Prints and Traces

What a heartening experience that despite the constant drum of raindrops on the roofs and the ceaseless pounding of habagat seawaves in our corner of the world, come this host of friends from the neighborhood to enliven my drab evening with interesting discussion on the jailing of Bong Revilla and Jinggoy Estrada.

 [RENE:    Pare, what’s this game they’re again playing?  They’re giving a taste of VIP Treatment to the big monsters of the Senate? 

CRISPIN:   What else do you expect when they are truly Very Important Persons.  Aren’t they, Bay Don?

RENE:        Important persons? That’s why our Justice system is really no good!

LITO:         Do you realize it only now, Bay Renren?  Look at the monument of Lady Justice.  Her eyes are covered so that she couldn’t see the reality!  It only means the Judge is not able to see the true character of these people!  So, she won’t be able to know that they are really thieves!

MYSELF:  Wait, let’s clarify that!  What is the real significance why both eyes of the Lady Justice are covered.  The meaning of the symbolism is that justice is not supposed to favor any one, be he rich or poor, be he a State official or a street cleaner.  If one violates the law it’s not the social station of one’s life that should be weighed but the gravity of the offense. ]

But the reality is a stark contrast to the ideal import of the figurative formulation.  The state of our justice system simply frustrates our expectations.  What we see in the actual grind of the wheels of justice in our society is disgusting.  It often nauseates us to hear government people saying “Justice will have its sway, no one will be spared, there will be no whitewash!”

But the next thing we learn, the criminal, because he is wealthy or is an influential person in the community or is a high government official, is accorded a special treatment—a dose of treatment much different from that given to an ordinary person or a poor citizen.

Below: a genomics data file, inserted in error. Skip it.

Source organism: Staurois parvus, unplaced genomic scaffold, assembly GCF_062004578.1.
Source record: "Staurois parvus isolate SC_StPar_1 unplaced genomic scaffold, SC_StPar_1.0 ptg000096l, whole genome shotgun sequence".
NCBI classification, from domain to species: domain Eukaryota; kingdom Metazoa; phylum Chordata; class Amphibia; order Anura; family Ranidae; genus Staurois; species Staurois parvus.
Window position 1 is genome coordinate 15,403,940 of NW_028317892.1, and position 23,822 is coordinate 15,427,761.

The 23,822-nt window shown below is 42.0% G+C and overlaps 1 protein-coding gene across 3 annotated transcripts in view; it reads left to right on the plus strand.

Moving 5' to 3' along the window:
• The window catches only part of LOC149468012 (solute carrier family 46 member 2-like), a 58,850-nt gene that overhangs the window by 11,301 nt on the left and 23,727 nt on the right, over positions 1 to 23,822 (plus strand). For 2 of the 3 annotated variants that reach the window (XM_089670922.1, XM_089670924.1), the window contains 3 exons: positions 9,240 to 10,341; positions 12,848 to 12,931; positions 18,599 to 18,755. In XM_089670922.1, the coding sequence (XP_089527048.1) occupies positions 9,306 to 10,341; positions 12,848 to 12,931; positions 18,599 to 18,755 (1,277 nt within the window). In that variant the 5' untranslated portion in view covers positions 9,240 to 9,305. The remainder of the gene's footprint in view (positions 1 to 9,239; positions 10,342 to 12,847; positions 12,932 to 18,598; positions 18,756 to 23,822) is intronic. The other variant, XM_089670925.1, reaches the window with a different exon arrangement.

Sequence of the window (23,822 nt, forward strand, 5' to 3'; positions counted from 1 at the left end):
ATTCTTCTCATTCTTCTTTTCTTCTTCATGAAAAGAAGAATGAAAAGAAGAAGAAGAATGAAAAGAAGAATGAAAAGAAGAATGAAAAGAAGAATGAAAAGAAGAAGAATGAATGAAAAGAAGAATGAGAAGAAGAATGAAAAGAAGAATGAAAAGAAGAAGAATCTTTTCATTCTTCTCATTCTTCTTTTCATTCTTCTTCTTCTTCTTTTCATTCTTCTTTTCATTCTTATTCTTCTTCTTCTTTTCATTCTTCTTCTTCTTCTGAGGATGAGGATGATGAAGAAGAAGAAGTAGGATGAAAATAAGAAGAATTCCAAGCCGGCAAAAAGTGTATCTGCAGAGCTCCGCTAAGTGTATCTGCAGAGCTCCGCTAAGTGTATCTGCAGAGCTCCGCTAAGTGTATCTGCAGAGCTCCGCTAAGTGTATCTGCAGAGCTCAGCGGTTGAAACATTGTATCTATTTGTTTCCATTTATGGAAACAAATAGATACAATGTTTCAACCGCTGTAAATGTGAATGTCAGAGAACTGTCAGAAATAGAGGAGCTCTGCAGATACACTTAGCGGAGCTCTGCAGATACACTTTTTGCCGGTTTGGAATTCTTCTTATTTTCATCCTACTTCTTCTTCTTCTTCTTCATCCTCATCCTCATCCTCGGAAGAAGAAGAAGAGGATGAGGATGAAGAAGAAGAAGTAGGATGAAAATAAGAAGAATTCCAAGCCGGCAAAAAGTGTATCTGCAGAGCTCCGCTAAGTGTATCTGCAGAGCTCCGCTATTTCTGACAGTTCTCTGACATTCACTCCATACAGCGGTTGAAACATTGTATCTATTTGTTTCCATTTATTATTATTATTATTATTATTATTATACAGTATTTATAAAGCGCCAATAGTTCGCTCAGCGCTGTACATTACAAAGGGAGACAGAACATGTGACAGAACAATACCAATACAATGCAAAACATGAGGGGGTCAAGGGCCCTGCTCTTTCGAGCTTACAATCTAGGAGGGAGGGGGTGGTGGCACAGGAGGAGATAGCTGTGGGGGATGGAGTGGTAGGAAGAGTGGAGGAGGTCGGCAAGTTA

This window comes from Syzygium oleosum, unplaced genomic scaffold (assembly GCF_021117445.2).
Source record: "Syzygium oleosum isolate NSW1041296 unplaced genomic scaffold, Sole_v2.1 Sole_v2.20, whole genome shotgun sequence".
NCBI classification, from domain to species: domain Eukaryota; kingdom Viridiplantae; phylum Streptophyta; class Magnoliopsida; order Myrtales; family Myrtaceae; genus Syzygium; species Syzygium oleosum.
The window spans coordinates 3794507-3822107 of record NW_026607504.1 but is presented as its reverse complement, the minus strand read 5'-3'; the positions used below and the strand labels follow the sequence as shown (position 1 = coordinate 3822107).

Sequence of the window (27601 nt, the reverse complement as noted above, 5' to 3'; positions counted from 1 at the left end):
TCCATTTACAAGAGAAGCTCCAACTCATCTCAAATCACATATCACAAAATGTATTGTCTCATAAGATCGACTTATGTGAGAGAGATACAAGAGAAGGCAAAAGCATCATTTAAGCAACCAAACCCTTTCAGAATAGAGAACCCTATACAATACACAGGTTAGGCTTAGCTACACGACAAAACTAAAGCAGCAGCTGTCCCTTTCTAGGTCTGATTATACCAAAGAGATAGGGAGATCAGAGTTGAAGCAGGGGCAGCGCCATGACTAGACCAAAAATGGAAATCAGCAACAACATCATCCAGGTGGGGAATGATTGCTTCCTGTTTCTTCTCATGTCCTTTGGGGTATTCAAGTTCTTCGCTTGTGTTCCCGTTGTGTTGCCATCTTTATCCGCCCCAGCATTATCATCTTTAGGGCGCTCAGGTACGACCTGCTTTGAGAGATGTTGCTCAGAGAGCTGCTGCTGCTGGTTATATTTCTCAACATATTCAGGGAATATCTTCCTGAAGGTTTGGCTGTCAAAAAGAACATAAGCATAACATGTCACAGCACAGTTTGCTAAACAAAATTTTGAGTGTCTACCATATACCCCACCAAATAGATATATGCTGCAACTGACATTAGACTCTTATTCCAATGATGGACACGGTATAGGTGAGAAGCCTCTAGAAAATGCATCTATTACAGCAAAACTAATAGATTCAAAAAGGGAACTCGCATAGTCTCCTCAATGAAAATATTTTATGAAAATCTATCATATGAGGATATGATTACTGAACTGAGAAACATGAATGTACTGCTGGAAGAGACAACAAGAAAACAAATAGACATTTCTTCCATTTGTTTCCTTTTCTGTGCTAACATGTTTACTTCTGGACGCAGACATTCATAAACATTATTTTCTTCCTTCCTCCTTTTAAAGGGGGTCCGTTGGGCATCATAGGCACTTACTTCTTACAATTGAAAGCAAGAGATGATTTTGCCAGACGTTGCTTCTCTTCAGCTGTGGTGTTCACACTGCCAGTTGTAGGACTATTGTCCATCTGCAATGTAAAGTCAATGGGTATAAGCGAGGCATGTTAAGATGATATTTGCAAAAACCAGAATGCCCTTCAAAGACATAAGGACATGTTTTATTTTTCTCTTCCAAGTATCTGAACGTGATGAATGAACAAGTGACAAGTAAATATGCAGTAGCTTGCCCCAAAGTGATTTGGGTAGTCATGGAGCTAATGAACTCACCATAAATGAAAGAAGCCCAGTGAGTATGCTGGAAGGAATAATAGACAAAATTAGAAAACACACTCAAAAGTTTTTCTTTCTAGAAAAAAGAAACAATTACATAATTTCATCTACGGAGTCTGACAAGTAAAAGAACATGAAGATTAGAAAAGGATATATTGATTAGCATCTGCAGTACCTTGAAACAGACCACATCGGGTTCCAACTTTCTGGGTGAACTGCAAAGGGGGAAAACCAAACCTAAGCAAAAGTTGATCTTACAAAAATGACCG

Or we just gasp in irate surprise that the criminal goes scot free!  In our hearts we utter deafening cries of protest.  We rage against the ways of the law and the justice system.  In our own ponderings we arrive at a general judgment that there is no redress of the wrongs done to victims of injustice or to society as a whole.

And so the representation of Justice as a Lady with covered eyes carrying a figurative scale to weigh, not the offender or criminal, but the offense or crime done is one of the big jokes in our existential reality.

But well, it serves the rulers with comfort just as it provides convenient façade to the failings of society that Justice is abstracted as such.  It makes the law-abiding citizen believe that  the dispensers of  Justice do not favor any one—that every one is equal before the law –that  justice is administered without the judges of the courts seeing the personality of the accused, but only the nature and weight of  his/her offense.

Little does the innocent citizen realize that Lady Justice has a third eye—an invisible discriminating eye that lies in her breast.  This eye is the heart of the high and mighty in the government.  Indeed, this discriminating eye sees and knows and determines who shall bear the iron hand of the law and who shall be fondled by the gentle fingers of privileged treatment.

All sorts of rationalizations and bending and twisting of the language of the law is done until soon the scale that the Lady Justice dangles swings as a bucketful of lies.

There is much truth to the cliché: the prison house is built for the poor,  not for the rich.

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